The La Crosse Concert Band is ready to jump into the first year of its second century of concerts, and Abbie Leithold-Gerzema is more than a little excited about the prospects for an exciting year at the Riverside Park band shell.
“I think there’s going to be a lot of fresh new songs. I think there’s just nice variety. A lot of the programs have stories and nice themes that will be interesting to the audience and the players,” said Leithold-Gerzema, the band’s development director. “A lot of it is familiar music to the players, but it’s educational for the audience because we give the narration about the songs and why they’re special.”
This year the band will offer seven concerts, drawing hundreds of music lovers for each. The band puts 60 to 65 musicians on the band shell for these concerts, which relocate to Central High School if the weather is bad.
Last year, two concerts had to be moved indoors, and while the music was just as good, the experience pales compared to being out in Riverside Park next to the Mississippi, Leithold-Gerzema said. “It’s such a unique environment. The venue is so special. That’s the big draw,” she said.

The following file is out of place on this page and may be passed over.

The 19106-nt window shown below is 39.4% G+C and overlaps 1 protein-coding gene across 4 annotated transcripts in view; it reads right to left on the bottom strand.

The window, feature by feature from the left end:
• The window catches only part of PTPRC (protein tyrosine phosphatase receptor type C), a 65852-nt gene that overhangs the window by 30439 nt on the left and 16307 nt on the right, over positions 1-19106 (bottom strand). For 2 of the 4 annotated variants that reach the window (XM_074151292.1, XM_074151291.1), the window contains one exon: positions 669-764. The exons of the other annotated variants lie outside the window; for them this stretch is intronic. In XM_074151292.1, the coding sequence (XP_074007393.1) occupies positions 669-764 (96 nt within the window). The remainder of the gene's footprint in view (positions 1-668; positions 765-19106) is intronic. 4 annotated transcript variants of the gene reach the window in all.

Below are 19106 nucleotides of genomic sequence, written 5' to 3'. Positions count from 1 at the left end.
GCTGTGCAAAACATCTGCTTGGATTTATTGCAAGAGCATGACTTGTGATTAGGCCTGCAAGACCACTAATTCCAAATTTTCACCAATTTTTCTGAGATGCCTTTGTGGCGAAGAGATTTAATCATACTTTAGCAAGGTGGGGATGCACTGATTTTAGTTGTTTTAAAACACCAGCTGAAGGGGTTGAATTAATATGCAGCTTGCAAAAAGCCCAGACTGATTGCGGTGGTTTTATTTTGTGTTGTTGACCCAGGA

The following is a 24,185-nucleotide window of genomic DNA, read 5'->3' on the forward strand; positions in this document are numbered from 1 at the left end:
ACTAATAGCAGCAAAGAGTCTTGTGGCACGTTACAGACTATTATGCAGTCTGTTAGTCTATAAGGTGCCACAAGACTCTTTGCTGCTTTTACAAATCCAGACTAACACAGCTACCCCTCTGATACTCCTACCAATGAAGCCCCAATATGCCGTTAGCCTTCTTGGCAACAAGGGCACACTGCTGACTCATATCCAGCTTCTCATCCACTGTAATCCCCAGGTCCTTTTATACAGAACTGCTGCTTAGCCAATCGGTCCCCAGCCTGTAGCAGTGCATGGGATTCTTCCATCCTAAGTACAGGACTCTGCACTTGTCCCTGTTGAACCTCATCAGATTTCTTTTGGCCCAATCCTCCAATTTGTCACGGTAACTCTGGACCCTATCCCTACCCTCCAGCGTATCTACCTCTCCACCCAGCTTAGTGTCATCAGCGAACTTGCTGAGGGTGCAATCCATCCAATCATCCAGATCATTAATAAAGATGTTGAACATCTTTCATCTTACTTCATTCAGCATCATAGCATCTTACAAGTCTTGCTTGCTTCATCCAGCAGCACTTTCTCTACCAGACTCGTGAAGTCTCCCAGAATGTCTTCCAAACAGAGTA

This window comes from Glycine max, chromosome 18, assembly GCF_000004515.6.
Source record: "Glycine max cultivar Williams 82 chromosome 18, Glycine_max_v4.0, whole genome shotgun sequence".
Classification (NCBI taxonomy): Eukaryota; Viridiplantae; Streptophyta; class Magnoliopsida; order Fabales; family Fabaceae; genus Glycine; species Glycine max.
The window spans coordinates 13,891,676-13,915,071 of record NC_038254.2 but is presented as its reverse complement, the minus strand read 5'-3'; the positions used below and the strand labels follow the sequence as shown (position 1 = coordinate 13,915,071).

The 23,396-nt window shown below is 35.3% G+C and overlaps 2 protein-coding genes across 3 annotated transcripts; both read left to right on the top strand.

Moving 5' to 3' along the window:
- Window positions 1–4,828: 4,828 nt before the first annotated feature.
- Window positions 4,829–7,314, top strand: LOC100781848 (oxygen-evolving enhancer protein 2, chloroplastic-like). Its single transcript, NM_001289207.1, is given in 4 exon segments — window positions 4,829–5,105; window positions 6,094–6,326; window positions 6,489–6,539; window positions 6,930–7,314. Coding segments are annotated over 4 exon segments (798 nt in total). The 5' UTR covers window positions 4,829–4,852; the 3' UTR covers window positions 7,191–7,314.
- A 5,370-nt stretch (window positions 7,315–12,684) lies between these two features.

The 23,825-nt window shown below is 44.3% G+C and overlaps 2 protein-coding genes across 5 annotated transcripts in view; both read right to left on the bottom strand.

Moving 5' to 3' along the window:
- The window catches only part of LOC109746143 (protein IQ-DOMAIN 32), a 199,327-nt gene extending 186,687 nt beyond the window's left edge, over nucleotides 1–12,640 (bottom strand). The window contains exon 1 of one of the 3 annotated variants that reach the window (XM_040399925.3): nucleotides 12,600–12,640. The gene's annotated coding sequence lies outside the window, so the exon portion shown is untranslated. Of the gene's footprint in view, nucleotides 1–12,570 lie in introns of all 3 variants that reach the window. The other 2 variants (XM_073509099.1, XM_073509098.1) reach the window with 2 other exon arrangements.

Although she’s been involved in the concert band for many years, Leithold-Gerzema has never conducted or played in a Wednesday evening concert. Still, she might be one of the most recognizable figures involved in the La Crosse Concert Band as she is the longtime leader of the children’s march, a tradition that started 30 years ago with maybe 15 kids and now includes roughly 50, who follow Leithold-Gerzema around, waving small American flags, while the band plays a rousing march.
Even without a children’s march, Leithold-Gerzema said the weekly concerts in the park would be a great place for youngsters to get in the habit of listening to great works of music. “It’s a great exposure for younger kids,” she said. “They don’t have to sit in a concert hall and be quiet.”
Every year, the concert band’s board of directors meets in March to pick the summer’s conductors from among the many hopefuls who come to the board with ideas for concerts. This year, Leithold-Gerzema was especially impressed with the programs and themes conductors put together.
She explained that the conductor’s role goes well beyond standing in front of the band and waving a baton and pointing. It starts with picking the program themes and the songs that work best, a mix of tunes that will be easy to learn and some that will be more fun for the band because they are challenging. The easier songs have to be in there because the band only gets together for two hours the night before a concert to rehearse.
“When you’re the conductor, you have to really know how to manage your time. You have to have a really good game plan in place,” said Tammy Fisher, a percussionist in the band who will conduct her eighth La Crosse Concert Band concert this summer. “You don’t want it to be all stressful. You want the band members to enjoy it. It’s a balancing act between challenging them and not stressing them out.”